The transition to an SSN capability provides for an exponential increase in speed, manoeuvrability, survivability, and endurance. They are also vastly more lethal, being able to deliver long-range missiles. An SSN’s ability to maintain high speeds over extended periods means they manoeuvre quickly and provide a broader range of mission profiles, all while remaining submerged and undetected for months on end. They can essentially allow Australia to control critical maritime approaches before an adversary can.
Nuclear-powered submarines’ enhanced endurance means their time on station at key choke points to our north triples. In addition, as retired rear admiral Peter Briggs notes, their reactor provides “electrical power generation capacity (that) offers significant advantages in powering sensors and command, control, intelligence and combat systems and allows it to operate as a mothership or hub for remotely operated unmanned devices”.
Thus, the move to nuclear-powered submarines provides for a leap in technology for the Australian submarine force – an essential factor in providing the ADF with a regional military capability edge in an era of great power competition.
This is possible because the US and Britain see Australia’s acquisition of this sovereign capability as essential to their own security. The Albanese government is determined to build the sovereign capabilities needed to defend Australia and, as US Studies Centre surveys show, 60 per cent of the American public agree that Australia’s capabilities make the US safer too.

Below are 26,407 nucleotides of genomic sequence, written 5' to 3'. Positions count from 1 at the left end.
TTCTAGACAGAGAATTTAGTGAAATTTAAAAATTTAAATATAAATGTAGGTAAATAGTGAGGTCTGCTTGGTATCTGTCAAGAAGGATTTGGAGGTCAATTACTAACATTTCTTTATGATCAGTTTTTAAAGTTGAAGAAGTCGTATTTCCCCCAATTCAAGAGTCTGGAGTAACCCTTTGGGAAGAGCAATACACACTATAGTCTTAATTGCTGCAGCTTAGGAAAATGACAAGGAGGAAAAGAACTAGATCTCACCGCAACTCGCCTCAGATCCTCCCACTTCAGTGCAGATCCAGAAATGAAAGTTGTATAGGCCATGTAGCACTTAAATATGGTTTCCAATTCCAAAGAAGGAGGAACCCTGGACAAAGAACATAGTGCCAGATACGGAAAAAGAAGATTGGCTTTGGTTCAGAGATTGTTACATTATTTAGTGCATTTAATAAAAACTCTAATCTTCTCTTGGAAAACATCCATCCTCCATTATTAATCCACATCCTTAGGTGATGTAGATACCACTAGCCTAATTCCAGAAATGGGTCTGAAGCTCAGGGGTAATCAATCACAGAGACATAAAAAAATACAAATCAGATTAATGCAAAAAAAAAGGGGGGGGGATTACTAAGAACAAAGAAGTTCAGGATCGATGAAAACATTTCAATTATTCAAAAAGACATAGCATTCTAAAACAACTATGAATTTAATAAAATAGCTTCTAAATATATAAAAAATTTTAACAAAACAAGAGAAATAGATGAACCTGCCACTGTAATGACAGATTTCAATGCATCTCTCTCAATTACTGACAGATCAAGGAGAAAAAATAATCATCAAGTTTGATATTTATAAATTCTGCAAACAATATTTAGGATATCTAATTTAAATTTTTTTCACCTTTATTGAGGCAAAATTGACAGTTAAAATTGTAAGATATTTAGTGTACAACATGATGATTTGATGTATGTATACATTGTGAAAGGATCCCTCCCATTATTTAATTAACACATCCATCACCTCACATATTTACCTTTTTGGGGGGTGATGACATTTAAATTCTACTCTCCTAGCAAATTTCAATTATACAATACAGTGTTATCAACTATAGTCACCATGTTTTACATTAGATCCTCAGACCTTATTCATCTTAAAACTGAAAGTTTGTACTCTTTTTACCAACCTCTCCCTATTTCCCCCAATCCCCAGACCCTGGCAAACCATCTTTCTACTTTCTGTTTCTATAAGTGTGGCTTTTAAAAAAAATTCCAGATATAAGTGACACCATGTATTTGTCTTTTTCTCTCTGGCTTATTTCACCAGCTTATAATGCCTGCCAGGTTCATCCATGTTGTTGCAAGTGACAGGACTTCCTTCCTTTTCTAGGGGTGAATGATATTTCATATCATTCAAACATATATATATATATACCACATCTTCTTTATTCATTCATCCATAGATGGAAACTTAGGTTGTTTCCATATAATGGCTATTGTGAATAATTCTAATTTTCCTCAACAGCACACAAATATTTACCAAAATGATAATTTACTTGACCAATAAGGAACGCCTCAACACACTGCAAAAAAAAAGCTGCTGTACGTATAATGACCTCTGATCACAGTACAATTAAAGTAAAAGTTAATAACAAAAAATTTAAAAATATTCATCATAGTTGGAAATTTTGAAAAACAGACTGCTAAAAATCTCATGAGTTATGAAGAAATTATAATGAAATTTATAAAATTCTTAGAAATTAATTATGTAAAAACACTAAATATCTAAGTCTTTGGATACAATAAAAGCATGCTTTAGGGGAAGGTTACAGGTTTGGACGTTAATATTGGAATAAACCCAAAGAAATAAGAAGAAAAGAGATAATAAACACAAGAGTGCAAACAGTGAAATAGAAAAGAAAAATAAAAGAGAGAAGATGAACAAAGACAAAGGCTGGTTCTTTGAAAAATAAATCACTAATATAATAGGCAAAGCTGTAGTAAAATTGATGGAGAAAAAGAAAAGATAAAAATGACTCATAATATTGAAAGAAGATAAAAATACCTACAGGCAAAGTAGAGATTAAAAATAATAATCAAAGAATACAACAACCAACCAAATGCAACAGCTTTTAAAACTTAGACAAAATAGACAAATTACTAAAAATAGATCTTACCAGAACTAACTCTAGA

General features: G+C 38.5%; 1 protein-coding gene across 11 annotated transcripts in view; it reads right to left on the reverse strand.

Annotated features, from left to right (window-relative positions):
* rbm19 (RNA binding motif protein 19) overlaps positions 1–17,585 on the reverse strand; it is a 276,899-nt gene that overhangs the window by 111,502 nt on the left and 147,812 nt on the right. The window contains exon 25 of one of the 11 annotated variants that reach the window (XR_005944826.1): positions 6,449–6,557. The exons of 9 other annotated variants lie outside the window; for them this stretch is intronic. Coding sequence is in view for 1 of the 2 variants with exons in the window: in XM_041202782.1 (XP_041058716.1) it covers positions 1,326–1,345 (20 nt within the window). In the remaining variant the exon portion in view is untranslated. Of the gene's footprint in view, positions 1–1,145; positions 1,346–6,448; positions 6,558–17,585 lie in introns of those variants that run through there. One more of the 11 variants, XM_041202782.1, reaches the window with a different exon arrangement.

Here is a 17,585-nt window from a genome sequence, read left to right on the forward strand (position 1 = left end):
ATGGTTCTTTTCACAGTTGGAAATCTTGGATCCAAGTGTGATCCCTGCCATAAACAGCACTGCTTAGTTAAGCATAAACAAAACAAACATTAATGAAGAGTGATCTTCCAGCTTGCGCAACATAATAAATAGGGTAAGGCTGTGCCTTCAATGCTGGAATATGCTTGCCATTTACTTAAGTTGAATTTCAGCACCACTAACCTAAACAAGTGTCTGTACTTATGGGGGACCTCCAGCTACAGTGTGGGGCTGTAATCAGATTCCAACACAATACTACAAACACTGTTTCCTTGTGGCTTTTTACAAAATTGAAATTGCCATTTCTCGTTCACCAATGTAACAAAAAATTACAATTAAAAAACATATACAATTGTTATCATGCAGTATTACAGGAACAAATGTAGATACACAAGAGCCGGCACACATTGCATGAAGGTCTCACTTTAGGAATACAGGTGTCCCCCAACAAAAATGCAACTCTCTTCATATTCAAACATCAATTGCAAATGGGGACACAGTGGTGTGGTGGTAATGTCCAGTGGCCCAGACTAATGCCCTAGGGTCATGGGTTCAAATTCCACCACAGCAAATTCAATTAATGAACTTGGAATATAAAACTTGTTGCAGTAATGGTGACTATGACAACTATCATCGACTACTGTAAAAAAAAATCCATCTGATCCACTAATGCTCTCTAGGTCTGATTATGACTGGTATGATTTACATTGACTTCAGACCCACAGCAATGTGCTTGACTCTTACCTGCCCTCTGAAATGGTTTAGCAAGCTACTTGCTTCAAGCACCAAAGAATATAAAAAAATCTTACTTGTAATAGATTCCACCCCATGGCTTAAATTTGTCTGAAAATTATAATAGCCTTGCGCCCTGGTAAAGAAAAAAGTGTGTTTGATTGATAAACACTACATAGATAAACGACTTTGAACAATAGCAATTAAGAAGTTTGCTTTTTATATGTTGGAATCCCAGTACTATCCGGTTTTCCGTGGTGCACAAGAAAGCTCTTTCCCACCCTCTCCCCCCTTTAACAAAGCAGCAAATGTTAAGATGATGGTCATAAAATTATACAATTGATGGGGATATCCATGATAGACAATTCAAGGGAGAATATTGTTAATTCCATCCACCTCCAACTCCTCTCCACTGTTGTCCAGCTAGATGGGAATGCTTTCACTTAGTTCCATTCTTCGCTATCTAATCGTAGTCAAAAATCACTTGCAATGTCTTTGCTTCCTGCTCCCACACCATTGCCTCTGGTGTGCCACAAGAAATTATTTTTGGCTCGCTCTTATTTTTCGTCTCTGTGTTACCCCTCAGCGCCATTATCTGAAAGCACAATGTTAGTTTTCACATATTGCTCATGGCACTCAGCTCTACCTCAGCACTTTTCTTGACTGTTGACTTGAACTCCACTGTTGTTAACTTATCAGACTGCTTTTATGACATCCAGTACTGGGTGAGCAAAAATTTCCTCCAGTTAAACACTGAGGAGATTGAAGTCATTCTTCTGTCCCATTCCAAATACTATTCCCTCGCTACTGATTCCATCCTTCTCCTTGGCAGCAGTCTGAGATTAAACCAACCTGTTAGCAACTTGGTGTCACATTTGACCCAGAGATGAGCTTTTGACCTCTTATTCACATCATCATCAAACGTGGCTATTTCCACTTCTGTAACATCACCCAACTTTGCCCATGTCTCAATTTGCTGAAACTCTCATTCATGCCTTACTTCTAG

The US is not transferring nuclear propulsion technology and potentially pulling Virginia-class boats off the production line just to make a buck, particularly when the US Navy is keen to get those same boats in service themselves. But greater Australian deterrence capability reinforces regional stability. For Britain, the rising importance of the Indo-Pacific is a key factor, but so is the advantage of pooling resources that allow economies of scale and faster innovation in undersea warfare for all three maritime democracies. A Centre for Strategic and International Studies report to congress eight years ago concluded that in the changing military balance of power in the Pacific, the US still retained a 15-year lead in submarine capabilities over adversaries and now that lead is being shared with two of America’s closest allies.
With brutal Russian aggression in Ukraine and China’s growing strategic interest in the Indian Ocean and the Pacific, Australia did not really have an option to ignore the most important capability available to secure the maritime domain. Nations such as Japan, India and Singapore that also depend on maritime security have understood what Australia is doing. Some states have been subjected to disinformation campaigns about AUKUS but will be the ultimate beneficiaries of a deterrence capability that makes the initiation of conflict much less attractive to any adversary in the region.
AUKUS is the most significant joint build of a maritime platform since the US transferred nuclear propulsion technology to Britain in 1958. There will be complex hurdles to overcome, from reforming the labyrinth of export control rules in the US to assembling the workforce needed in Australia. Australia will have to put deterrence platforms in the water while the new SSNs are being designed and built, and autonomous undersea vehicles and reportedly US submarines will help to fill that gap. But political leaders as savvy as Joe Biden, Albanese and Rishi Sunak do not travel halfway around the world to declare a pathway for something that they think cannot be built – or that does not enjoy strong bipartisan support in all three countries.
Perhaps that demonstration of unity and resolve is as powerful deterrence signal to the region as the technologies the three leaders announced.